How to Make Jibbitz! (Croc charms)
Updated: Mar 22
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Hey guys, it's Megan!
Now, I don’t know why, but I have a feeling that Crocs are making a comeback this summer.
The problem with the official Jibbitz is that
1.) they’re expensive, and
2.) they don’t really have that many to chose from. At least they didn’t have many that I liked.
So, I decided to make my own!
There are TONS of options for making your own Jibbitz. The main thing you’ll need are these “Buckle Plastic Button Accessories for Shoe Charms” I got a set of clear ones on Amazon. They make black ones as well.
Normally I would have tried to make these pieces myself, but honestly it’s cheaper and easier to just buy them.
The cheapest way to make Jibbitz is to use Shrinky Dinks.
For the "Rough and Ready" Shrinky Dinks that you draw on, I went online and printed some images I wanted to use.
I put them in a Word Document, and made the images about 3 inches big.
They shrink to 1/3 of their original size, making the finished charms about 1 inch.
The Rough and Ready Shrinky Dinks have a rough side and a smooth side.
I put the smooth side up first, and outlined each image with a Posca paint pen.
I planned to outline on the smooth side and color them on the rough side.
When you’re finished coloring, cut everything out:
I learned that if you want to use Posca Pens to color anything more than an outline, you HAVE to do it on the rough side.
I redid the flower and the butterfly, but this time I did all the coloring on the rough side of the plastic.
If you do it like this, Posca Pens work really well. The only thing that’s kind of annoying is that you have to let them dry in between each color.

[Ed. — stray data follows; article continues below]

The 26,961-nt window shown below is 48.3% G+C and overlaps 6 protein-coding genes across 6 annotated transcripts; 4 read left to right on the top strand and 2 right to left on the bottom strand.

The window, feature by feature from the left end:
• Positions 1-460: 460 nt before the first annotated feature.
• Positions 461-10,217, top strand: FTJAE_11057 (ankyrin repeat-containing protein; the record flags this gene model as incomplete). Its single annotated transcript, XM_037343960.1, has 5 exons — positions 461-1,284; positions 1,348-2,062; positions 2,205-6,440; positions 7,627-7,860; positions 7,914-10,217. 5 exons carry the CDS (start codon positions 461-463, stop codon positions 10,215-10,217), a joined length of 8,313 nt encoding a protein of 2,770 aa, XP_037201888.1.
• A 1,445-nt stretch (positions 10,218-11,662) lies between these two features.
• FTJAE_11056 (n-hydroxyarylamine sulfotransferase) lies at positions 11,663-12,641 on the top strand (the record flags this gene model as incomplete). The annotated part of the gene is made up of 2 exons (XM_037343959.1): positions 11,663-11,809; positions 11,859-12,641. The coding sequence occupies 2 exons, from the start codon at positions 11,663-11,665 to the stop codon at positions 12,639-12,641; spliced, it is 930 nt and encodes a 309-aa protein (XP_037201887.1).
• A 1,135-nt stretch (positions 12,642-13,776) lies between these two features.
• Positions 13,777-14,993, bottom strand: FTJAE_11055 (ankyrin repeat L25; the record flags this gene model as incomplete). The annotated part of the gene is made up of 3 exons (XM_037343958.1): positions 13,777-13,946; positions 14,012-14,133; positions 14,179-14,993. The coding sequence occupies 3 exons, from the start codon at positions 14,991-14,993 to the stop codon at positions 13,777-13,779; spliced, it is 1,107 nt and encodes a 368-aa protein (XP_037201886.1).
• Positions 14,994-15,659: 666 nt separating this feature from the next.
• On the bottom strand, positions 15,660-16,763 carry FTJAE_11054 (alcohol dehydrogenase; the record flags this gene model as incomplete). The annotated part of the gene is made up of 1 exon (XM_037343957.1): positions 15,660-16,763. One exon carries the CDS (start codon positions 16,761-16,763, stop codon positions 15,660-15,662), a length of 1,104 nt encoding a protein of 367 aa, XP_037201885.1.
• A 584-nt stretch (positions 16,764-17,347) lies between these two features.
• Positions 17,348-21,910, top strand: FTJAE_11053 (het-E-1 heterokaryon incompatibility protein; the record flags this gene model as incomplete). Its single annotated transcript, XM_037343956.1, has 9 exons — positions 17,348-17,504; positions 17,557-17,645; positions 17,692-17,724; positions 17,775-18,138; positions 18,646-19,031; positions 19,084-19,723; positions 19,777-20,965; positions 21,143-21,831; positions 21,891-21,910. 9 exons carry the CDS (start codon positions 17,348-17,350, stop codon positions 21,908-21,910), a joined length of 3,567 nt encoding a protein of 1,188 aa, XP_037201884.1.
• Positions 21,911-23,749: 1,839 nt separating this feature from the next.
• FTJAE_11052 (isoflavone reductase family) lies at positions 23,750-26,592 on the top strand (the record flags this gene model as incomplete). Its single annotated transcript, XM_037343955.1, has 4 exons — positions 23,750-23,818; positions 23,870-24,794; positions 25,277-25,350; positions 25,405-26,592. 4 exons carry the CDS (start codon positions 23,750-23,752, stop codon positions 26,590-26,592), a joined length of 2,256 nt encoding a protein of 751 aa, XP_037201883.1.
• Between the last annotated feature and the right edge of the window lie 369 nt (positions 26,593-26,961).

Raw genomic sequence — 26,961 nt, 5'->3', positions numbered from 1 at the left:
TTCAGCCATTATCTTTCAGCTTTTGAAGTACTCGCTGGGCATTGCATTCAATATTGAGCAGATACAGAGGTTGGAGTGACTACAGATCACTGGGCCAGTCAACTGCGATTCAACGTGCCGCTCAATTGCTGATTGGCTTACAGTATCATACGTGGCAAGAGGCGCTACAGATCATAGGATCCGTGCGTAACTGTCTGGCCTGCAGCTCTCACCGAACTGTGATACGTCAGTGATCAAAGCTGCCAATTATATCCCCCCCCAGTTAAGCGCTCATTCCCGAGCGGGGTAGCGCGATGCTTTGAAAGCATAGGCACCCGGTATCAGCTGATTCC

Put them in the oven at 325 degrees F until they shrink and flatten out completely. If your Shrinky Dinks aren’t flat enough, you can press down on them with a book while they're still hot.
If you don’t feel like doing all that coloring, you can use printable Shrinky Dinks instead.
I put my images into a Word Document, and made each one about 3 inches tall. I set the picture transparency to 50 percent to lighten the images. The ink will get darker after baking.
Click here for the full details!
I printed everything out, and followed the same steps as before.
I didn’t realize that the ink doesn’t exactly dry right away - be careful when cutting them out!
The EASIEST way to make jibbitz is literally just buying things to glue to the backs.
This method can be a little pricier than the Shrinky Dink method, but it takes about 5 seconds.
For the buttons, I cut off the little bump on the back with scissors, then sanded off the rest to make the back flat.
I popped the center of each button out, put on some glue, then reattached it to make sure everything stayed together.
Then I used some more glue to stick on the back.
So here’s a look at all the jibbitz I made! This was such a fun project, and I can't wait to wear them this summer.
Eventually I want to make 14 random jibbitz of each color, so I’d have a set of red, blue, green, etc. to match with any outfit!